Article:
Tyler Walker: First X Games adaptive gold
Twenty Years, 20 Firsts celebrates the 20-year legacy of the X Games in action sports with a collection of 20 of the most iconic first-trick moments in X Games history. Between March and X Games Austin (June 5-8), XGames.com will roll out the top 20 firsts, including moments such as Travis Pastrana's groundbreaking double backflip and Shaun White's perfect SuperPipe score, and the stories behind them. Fans will be able to vote for their favorite moment starting on Thursday, May 8.
At the risk of sounding like a buzzkill or a puppet of semantics, Tyler Walker rejects the premise for his inclusion as part of "First" series. There's no disputing he took the gold when Mono Skier X officially debuted at X Games XI in Aspen, Colorado, in 2007. Moreover, everyone agrees the contest was won by Walker fair and square. The problem is he doesn't consider that particular race X's first Mono Skier event.
"I'm gonna say, we had a exhibition event (in 2005) and I did not win that one," points out the three-time X gold medalist. "I got second. You say I won 'the first,' but in my mind, that was also a legitimate race and my teammate Chris Devlin-Young, won that one. So in a way, I consider him to have won the first one."
Maybe Walker's just being modest. Or loyal to his friend. Or perhaps he's simply so competitive, a bridesmaid finish can't be easily brushed under the rug. Whatever the rationale, the conviction is sincere.
Having said that, Walker doesn't deny for a second the magnitude that 2007 gold medal had on his career, nor the accomplishment it represents. Nothing has been the same since, whether for the sport or Walker himself.
In retrospect, the race itself served as a prepping ground for negotiating change. To begin, the format was entirely different than anything Walker had experienced. Typically, he and his fellow competitors raced in individual flights, with times subsequently compared to determine a winner. Being pitted directly against his competitors in the same race admittedly made Walker self-conscious.
"Everything is on you," says Walker of his previous races. "You are responsible for you own well-being and your own success. When we did this event, all of a sudden I'm competing against three other people and not only do I want to win, but these guys are also my teammates and some of my friends. I've got to worry about their safety and my safety." "But I also don't want them to win. So I had to find a balance to that."
Insofar as making sure the balance included victory, Walker credits a good "power-to- weight ration," which helped spark his fast start. He was also perhaps the flight's most seasoned racer, which lent an invaluable edge. "There weren't a lot of mono skiers out there who had a lot of experience going off really big jumps successfully one after another. That was something I did all the time. Whenever I could get a break from training, I'd be in the park or finding jumps everywhere I could. I fly very well in the air. It's kind of instinctual."
Not that "instinctual" should be confused with "fearless."
About two-thirds of the way down the course, Walker sensed he was on the verge of winning, which in theory should have immediately boosted his confidence. However, this realization simultaneously underscored his proximity to the finish jump, which quite frankly, is one gargantuan kicker.
"That's always the biggest feature, and it's the biggest on purpose," concedes Walker. "It's the last of the race. It's where all the people are. It's where most of the cameras are. They want a good show. And I totally get that. But it's also huge. And it's scary. "We spend a lot of time analyzing the physics of it, and the course is designed to be run at full speed. If you run it at full speed, you will make the landing in most cases. But it's such a big jump, you're in the air for so long, that you're never really sure how it's going to play out."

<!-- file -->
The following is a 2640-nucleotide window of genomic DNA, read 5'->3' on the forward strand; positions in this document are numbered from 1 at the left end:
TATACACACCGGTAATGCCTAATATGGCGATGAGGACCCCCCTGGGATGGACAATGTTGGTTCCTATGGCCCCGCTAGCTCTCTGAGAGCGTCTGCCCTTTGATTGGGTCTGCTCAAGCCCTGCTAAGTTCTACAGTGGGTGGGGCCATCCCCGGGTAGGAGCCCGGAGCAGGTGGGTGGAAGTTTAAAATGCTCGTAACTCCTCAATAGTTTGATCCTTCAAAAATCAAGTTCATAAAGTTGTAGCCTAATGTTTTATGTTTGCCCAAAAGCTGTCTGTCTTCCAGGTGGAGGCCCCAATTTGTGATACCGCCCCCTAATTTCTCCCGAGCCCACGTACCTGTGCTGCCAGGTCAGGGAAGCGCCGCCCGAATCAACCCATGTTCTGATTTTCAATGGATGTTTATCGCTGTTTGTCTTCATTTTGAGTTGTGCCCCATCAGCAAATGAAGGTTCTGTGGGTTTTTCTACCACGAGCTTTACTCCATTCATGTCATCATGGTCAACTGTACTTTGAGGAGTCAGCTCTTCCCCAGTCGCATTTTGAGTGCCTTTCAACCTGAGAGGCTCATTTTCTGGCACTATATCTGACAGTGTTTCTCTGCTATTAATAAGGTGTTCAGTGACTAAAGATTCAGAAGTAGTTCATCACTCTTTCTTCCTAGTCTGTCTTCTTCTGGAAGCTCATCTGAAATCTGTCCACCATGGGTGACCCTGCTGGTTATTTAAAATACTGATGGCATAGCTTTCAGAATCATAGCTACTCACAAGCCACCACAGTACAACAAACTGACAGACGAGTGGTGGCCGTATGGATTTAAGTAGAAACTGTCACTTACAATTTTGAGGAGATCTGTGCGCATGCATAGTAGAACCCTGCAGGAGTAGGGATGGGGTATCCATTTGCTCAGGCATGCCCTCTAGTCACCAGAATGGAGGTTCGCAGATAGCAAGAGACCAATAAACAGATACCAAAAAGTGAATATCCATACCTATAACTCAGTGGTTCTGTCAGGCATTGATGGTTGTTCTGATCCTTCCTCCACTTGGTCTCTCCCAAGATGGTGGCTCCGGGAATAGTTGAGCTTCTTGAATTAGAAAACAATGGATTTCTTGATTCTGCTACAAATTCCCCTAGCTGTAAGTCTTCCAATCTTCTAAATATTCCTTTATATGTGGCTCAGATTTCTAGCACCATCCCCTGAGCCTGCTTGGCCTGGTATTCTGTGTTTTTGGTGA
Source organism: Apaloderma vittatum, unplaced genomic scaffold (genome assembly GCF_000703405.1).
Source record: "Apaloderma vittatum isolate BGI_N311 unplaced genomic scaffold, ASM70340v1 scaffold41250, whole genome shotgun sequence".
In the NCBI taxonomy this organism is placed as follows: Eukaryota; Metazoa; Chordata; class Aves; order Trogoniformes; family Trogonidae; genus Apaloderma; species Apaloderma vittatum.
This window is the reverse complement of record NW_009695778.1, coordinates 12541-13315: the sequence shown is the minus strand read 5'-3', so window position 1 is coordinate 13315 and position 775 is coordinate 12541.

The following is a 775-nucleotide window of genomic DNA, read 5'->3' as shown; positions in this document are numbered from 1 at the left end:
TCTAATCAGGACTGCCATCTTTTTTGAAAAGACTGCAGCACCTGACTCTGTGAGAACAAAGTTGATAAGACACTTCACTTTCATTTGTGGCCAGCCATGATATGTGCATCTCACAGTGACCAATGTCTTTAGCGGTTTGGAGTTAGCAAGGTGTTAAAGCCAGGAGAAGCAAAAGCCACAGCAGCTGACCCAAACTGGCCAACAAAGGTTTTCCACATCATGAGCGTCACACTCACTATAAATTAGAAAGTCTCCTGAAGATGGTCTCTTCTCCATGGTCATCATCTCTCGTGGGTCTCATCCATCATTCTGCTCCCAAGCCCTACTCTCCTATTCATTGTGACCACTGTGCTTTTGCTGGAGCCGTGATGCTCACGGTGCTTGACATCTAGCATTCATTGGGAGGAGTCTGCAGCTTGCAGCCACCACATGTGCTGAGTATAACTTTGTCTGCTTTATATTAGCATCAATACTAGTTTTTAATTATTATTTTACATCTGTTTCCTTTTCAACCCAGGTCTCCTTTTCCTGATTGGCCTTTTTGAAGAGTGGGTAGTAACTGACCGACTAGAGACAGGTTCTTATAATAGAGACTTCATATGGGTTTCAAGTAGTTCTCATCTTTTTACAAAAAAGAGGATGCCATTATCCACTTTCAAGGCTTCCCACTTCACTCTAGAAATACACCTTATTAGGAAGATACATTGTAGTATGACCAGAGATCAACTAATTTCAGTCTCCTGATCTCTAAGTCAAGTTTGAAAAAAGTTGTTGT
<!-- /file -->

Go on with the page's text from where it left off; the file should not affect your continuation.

Then again, conquering the unknown is at Walker's core. He first began skiing at age 6 on homemade equipment, a sled his dad fitted with cross country skis bolted underneath. ("Nothing you'd recognize as a mono ski.") His first U.S. Adaptive Alpine National Championship competition simultaneously marked his first downhill race, along with his first encounter with 70 mph speed. At X Games, Walker once again found himself relying on skills, knowledge and even gallows humor in the face of question marks.
"The most I could do was rely on instinct and then know if I went off at full speed, I would at least make the landing. And I would definitely make the finish line because even if I crashed in a crumpled heap, I would slide across it."
Happily, Walker came down to Earth without a hitch, crossing the finish line with ease to seize the gold. It was a moment for the X Games history books, with a brand new chapter of his own life written on the spot.
"When I got to the finish line, all of sudden there were thousands and thousands of people watching," recalls Walker. "Then I learned there were several million watching on TV. That blew me away. Right away, we were taken seriously, just like we were any other event at the X Games, which I was not initially expecting. Usually we have to kind of fight for that year after year.
"ESPN, right away, on live TV, was like, 'You guys gotta come check this out. This is why these guys are awesome. Screw disability. These guys are sending it over huge jumps. It's just awesome to watch.'"
"Because of the X Games, I found people in Kansas, or other disparate places of the U.S. that don't see skiing very often, or hardly know what snow is, they knew what X Games was and they recognized me from TV. That just doesn't happen for disabled athletes very often, if at all. That was way cool."